Any healthy diet provides adequate amount of the three macronutrients protein, fat and carbohydrates. But it doesn’t provide them as macros-in-thirds.
We shouldn’t consume one-third of our calories from each. Yet — at least in America — we seem to favor fat and protein over carbs to a very unhealthy degree.
However, leading plant-based experts such as:
Dr. Neal Barnard
Dr. Caldwell Esselstyn
Dr. T. Colin Campbell
recommend we get about 10 to 12 percent of our calories from fats.
Look around. How many Americans appear to radiate good health? At the time my great-grandparents were born, only 3 of every 100 American adults were obese. Today, says the CDC, 40 of every 100 are.
Given that figure, is encouraging people to consume 2 tablespoons (240 calories pure fat) of olive oil every day at all helpful?
Yet the Women’s World article referenced in my two previous posts suggests that drizzling the olive oil over a serving of carotenoid-rich vegetables may add up to two healthy years to our lives.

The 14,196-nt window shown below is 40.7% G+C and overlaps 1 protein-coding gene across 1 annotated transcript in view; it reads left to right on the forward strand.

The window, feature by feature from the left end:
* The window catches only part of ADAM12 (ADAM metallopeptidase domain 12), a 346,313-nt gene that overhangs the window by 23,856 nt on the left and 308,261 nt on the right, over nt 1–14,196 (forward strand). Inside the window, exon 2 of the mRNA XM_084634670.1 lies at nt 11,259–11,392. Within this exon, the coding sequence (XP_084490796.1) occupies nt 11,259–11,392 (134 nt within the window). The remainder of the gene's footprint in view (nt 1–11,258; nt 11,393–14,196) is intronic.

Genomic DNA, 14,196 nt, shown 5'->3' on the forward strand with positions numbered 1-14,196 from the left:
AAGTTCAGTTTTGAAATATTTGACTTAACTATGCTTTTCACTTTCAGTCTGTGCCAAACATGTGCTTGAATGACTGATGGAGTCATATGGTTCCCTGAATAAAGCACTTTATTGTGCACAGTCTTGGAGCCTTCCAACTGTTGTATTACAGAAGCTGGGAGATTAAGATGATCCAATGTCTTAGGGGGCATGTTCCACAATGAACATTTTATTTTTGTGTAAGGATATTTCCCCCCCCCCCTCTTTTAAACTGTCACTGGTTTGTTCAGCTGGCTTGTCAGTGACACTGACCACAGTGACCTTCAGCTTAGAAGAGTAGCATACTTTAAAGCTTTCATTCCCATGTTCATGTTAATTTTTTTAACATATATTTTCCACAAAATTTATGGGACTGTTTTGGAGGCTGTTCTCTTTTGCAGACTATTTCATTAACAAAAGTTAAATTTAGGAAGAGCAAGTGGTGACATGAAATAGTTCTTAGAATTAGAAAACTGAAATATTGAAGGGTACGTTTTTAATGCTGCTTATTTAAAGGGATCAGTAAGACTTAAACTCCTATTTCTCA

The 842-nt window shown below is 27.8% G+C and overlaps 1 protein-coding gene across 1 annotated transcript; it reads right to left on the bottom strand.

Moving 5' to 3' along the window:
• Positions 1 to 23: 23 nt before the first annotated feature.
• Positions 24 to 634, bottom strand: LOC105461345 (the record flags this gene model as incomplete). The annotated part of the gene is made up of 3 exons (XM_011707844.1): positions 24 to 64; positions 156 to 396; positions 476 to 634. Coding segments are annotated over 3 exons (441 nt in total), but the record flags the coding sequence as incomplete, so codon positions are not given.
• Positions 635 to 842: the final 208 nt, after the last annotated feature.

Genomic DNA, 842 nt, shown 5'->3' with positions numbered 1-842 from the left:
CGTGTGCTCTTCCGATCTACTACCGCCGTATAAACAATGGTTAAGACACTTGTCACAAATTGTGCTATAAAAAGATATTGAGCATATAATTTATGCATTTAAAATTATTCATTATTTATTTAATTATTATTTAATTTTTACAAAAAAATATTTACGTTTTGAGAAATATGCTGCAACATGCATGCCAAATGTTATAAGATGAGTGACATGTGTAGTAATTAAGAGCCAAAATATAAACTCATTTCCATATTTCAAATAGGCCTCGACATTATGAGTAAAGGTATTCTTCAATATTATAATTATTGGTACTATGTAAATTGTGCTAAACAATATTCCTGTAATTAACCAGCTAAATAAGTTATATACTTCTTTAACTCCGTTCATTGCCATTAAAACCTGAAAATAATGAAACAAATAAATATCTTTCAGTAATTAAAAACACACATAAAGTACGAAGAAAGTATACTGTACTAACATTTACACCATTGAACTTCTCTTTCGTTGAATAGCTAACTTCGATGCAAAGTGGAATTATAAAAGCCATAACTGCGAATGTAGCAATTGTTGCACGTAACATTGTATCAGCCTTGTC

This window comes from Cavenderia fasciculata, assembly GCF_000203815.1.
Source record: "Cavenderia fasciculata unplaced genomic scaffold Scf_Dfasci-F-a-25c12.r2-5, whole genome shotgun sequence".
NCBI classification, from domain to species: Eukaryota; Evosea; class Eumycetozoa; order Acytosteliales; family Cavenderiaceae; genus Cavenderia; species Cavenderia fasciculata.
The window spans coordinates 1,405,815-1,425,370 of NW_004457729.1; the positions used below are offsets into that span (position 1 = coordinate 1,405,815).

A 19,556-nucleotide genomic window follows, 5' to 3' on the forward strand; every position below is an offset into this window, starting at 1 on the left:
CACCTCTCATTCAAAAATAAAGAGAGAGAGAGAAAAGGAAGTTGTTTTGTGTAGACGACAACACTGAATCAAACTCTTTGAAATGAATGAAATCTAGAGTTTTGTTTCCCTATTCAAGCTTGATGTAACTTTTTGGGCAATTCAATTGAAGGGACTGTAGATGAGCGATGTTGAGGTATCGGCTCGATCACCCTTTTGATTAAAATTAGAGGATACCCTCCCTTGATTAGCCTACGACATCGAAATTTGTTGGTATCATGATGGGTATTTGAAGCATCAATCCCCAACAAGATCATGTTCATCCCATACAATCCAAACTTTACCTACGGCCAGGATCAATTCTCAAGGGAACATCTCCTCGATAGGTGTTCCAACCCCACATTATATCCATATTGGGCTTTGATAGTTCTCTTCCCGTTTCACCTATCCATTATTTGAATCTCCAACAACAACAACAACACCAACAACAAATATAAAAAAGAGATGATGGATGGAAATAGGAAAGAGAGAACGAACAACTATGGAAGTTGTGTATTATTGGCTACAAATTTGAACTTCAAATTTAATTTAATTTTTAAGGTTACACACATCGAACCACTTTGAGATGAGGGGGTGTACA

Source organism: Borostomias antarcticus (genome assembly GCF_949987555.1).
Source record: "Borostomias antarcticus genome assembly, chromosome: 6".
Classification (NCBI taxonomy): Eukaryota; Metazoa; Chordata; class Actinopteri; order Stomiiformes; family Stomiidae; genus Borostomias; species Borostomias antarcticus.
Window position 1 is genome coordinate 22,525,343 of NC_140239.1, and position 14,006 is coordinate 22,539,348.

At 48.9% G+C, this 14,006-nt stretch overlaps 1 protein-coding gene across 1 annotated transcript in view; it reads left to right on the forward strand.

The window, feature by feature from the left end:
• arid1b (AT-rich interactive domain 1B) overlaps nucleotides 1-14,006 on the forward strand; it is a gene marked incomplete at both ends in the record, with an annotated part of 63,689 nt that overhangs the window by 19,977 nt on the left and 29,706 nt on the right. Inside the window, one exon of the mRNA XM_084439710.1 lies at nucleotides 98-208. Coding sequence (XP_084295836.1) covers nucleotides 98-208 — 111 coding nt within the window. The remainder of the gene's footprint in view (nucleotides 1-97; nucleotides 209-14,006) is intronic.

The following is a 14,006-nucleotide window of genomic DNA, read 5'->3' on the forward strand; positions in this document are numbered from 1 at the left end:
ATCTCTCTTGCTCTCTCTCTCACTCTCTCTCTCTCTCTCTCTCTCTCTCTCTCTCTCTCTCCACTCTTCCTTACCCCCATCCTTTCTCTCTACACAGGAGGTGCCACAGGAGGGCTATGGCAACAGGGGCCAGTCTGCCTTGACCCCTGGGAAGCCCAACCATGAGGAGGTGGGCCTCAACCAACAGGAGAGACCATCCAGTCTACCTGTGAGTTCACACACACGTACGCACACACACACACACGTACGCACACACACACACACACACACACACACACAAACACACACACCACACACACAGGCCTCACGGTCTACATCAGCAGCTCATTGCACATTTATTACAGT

Its basis is a study showing that olive oil doubles the carotenoids’ bioavailability, so our bodies absorb more of them.
My thought? The veggies are what really give us up to two more healthy years. So why not just double up on them and forget the oil?
In this video on fat-free salad dressings, Dr. Greger answers that question:
“Because many of the phytonutrients in salad are fat soluble, and so our body needs fat to absorb them. The bioavailability of nutrients is higher when you take in fat.”
He reviews research that measured phytonutrients still in the bloodstream 10 hours after eating salads with fatty and reduced-fat dressings:
“This is … the amount of this nutrition you absorb from a fat-free salad… essentially nada, zero. Why did we even eat it to begin with? Again, the fat helps suck up the nutrition.”
So yes, definitely toss your salad and eat your veggies with a healthy source of dietary fat. Just be sure to stick to a proper balance of macronutrients.